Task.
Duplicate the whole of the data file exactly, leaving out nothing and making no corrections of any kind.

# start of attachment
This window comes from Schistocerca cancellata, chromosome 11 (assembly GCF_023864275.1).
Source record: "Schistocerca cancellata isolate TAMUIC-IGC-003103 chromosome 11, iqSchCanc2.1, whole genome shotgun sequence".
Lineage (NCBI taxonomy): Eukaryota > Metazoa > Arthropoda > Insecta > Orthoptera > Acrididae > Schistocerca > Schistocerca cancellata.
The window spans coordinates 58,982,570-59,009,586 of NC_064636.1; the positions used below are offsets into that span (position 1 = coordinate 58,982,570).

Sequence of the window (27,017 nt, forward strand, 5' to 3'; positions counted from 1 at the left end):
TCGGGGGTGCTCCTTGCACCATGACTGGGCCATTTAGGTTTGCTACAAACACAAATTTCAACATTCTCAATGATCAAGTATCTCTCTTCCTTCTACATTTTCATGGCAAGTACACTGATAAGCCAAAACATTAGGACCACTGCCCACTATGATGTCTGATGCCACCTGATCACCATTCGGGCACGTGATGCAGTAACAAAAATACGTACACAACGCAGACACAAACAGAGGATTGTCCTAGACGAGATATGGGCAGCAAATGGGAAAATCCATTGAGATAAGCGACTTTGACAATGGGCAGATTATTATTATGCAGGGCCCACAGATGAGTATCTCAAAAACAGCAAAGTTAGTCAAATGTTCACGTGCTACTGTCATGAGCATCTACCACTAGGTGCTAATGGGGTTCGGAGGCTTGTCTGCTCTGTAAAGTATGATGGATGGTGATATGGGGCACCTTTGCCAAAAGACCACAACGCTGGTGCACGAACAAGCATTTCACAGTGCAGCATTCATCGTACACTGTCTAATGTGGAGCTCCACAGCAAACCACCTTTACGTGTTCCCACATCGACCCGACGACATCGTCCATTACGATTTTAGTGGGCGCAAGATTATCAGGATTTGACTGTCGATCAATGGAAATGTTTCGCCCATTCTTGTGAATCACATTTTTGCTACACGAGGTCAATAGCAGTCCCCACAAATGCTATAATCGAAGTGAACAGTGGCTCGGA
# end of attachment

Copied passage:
This window comes from Schistocerca cancellata, chromosome 11 (assembly GCF_023864275.1).
Source record: "Schistocerca cancellata isolate TAMUIC-IGC-003103 chromosome 11, iqSchCanc2.1, whole genome shotgun sequence".
Lineage (NCBI taxonomy): Eukaryota > Metazoa > Arthropoda > Insecta > Orthoptera > Acrididae > Schistocerca > Schistocerca cancellata.
The window spans coordinates 58,982,570-59,009,586 of NC_064636.1; the positions used below are offsets into that span (position 1 = coordinate 58,982,570).

Sequence of the window (27,017 nt, forward strand, 5' to 3'; positions counted from 1 at the left end):
TCGGGGGTGCTCCTTGCACCATGACTGGGCCATTTAGGTTTGCTACAAACACAAATTTCAACATTCTCAATGATCAAGTATCTCTCTTCCTTCTACATTTTCATGGCAAGTACACTGATAAGCCAAAACATTAGGACCACTGCCCACTATGATGTCTGATGCCACCTGATCACCATTCGGGCACGTGATGCAGTAACAAAAATACGTACACAACGCAGACACAAACAGAGGATTGTCCTAGACGAGATATGGGCAGCAAATGGGAAAATCCATTGAGATAAGCGACTTTGACAATGGGCAGATTATTATTATGCAGGGCCCACAGATGAGTATCTCAAAAACAGCAAAGTTAGTCAAATGTTCACGTGCTACTGTCATGAGCATCTACCACTAGGTGCTAATGGGGTTCGGAGGCTTGTCTGCTCTGTAAAGTATGATGGATGGTGATATGGGGCACCTTTGCCAAAAGACCACAACGCTGGTGCACGAACAAGCATTTCACAGTGCAGCATTCATCGTACACTGTCTAATGTGGAGCTCCACAGCAAACCACCTTTACGTGTTCCCACATCGACCCGACGACATCGTCCATTACGATTTTAGTGGGCGCAAGATTATCAGGATTTGACTGTCGATCAATGGAAATGTTTCGCCCATTCTTGTGAATCACATTTTTGCTACACGAGGTCAATAGCAGTCCCCACAAATGCTATAATCGAAGTGAACAGTGGCTCGGA